Jan Hendrix: Paradise Lost

Jan Hendrix

Jan Hendrix: Paradise Lost

Jan Hendrix

Distributed for Royal Botanic Gardens, Kew

Foreword by Richard Deverell
160 pages | 100 color plates | 9 1/4 x 11
Cloth $35.00 ISBN: 9781842467169 Will Publish September 2020 For sale in Canada, Mexico, and the USA only
Jan Hendrix is a true international artist: born in the Netherlands in 1949, he traversed Europe during the ’70s before landing in Mexico City, his home since 1978. It’s fitting, then, that the publication of Jan Hendrix: Paradise Lost coincides with an exhibition based on some uniquely far-flung history: the English arrival in Australia in the late eighteenth century, and the wealth of plant samples collected there by Sir Joseph Banks, Kew’s unofficial first director.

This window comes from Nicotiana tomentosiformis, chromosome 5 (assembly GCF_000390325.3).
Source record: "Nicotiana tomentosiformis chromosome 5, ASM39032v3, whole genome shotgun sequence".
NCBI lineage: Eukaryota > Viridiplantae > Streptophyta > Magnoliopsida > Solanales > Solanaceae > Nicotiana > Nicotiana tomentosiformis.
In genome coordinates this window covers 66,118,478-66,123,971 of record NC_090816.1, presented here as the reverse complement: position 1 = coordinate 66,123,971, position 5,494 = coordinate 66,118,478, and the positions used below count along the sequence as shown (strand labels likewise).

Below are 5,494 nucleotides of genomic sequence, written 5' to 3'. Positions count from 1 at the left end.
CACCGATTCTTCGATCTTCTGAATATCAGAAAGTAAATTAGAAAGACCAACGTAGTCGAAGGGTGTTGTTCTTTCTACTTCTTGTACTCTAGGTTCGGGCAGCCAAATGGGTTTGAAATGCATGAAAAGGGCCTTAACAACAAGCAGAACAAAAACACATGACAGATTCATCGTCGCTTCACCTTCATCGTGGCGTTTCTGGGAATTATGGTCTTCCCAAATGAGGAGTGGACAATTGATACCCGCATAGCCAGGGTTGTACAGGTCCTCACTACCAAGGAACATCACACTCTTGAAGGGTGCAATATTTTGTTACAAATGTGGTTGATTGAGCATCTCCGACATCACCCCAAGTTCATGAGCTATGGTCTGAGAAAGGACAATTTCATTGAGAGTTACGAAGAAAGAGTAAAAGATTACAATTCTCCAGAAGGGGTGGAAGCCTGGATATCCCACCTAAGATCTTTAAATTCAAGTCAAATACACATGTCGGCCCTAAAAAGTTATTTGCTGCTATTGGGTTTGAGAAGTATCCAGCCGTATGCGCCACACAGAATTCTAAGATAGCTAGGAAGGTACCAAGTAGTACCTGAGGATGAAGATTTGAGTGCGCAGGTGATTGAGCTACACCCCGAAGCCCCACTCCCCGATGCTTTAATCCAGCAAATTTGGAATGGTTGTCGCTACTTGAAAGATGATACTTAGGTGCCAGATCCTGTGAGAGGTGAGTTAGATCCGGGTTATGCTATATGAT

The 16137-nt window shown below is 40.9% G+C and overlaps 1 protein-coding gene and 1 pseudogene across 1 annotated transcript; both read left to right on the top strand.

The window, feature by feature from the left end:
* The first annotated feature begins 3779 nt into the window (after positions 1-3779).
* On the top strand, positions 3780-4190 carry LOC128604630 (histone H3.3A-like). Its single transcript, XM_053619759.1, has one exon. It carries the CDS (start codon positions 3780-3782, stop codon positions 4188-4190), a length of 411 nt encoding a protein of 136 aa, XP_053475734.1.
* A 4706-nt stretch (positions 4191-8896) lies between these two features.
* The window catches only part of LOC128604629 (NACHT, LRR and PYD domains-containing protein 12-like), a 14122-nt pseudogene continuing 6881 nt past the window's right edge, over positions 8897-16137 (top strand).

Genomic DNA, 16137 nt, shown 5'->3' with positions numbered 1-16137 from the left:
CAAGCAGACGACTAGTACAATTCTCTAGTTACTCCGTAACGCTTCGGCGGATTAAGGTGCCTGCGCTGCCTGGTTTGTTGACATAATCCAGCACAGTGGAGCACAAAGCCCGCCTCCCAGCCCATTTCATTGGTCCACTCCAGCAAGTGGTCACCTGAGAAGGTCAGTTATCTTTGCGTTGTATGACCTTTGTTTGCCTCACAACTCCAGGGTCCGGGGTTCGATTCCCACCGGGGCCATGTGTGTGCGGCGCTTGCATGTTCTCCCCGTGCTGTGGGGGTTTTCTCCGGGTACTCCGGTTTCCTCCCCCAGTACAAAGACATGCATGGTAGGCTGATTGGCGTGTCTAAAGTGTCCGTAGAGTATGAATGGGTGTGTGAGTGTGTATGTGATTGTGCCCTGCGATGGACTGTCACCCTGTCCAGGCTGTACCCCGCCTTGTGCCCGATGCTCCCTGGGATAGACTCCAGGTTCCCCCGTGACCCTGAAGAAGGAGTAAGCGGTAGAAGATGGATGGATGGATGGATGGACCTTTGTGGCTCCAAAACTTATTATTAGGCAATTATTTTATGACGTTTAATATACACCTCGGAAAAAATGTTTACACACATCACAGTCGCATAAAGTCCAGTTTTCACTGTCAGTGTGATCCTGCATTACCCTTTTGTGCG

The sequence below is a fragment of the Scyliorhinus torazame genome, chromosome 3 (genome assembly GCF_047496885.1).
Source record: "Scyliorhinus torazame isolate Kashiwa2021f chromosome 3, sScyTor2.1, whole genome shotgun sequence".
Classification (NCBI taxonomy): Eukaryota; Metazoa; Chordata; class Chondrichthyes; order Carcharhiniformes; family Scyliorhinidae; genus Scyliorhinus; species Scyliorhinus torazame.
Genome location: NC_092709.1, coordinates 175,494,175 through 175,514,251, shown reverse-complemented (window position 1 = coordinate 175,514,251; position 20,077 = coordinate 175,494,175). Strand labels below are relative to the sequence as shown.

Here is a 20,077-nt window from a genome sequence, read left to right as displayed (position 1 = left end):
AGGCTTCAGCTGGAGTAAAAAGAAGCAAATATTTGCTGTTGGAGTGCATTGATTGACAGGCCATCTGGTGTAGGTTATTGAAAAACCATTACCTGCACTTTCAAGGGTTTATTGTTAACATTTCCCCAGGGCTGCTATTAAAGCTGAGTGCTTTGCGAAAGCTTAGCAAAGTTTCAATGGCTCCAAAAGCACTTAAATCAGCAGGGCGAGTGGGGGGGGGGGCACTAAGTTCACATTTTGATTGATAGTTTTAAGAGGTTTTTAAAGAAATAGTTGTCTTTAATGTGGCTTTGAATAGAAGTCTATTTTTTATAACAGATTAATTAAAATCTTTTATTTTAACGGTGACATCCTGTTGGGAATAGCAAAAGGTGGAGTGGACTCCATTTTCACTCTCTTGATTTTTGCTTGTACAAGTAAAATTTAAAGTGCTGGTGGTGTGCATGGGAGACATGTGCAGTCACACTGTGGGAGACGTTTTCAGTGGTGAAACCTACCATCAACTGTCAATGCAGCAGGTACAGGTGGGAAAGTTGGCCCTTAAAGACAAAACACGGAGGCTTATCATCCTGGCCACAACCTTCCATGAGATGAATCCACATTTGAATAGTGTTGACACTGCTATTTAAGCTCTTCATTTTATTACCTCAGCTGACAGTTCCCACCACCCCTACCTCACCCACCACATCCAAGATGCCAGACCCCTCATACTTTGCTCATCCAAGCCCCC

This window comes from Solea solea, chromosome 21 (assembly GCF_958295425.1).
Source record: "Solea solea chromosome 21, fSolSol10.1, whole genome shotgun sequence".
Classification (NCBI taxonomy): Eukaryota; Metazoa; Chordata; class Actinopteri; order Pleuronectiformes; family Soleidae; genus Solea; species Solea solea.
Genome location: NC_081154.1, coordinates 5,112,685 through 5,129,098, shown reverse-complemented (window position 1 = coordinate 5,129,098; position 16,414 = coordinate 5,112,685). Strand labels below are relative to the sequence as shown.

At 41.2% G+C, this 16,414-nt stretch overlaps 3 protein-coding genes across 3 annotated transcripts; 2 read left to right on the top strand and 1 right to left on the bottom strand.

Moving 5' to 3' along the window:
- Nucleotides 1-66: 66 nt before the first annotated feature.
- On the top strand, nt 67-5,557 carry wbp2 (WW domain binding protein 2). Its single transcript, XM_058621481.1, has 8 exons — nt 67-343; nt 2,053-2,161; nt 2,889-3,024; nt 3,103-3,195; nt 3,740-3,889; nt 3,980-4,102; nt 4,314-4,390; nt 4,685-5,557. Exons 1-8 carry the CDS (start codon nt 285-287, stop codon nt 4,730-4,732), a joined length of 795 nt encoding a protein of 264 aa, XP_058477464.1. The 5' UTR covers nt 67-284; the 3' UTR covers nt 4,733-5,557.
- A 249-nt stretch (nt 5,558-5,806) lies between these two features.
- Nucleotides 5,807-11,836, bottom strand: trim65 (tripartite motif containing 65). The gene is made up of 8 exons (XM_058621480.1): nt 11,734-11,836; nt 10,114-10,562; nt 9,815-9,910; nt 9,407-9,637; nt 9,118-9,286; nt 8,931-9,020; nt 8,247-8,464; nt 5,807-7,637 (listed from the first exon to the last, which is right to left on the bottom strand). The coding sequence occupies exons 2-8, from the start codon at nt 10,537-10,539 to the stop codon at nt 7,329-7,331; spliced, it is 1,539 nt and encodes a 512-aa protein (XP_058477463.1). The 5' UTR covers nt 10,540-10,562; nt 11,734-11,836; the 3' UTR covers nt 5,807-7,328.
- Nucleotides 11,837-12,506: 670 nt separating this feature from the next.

This book collects works produced by Hendrix over two decades, in a variety of media, in which the ecologically-minded artist both responds to the landscape of Australia’s Botany Bay and celebrates Banks’s legacy. When Banks landed there in 1770 as part of the HMS Endeavor expedition, Botany Bay was a pristine environment teeming with native flora and fauna, which inspired its apt English name. Banks and his crew collected hundreds of plant cuttings, pressing them between the pages of the book Notes on Paradise Lost by Joseph Addison. The historical material collected in Botany Bay and along the Endeavor River in Queensland is the starting point for Jan Hendrix’s beautiful and thought-provoking works, which blend silkscreen, sculpture, and the moving image. The landscape of Botany Bay is today dominated by suburban Sydney, complete with an airport and oil depot—a far cry from the unspoiled landscape Sir Joseph Banks encountered in 1770, and even more threatened now by climate change. Tied to Hendrix’s first solo exhibition in the United Kingdom and featuring a foreword from Kew director Richard Deverell and a slew of supporting texts from art historians Dawn Ades and Deborah Ely, and film maker Mike Leggett, Paradise Lost is a tribute to the richness of the natural environment as well as a stark response to the ecological ravages of global colonialism.
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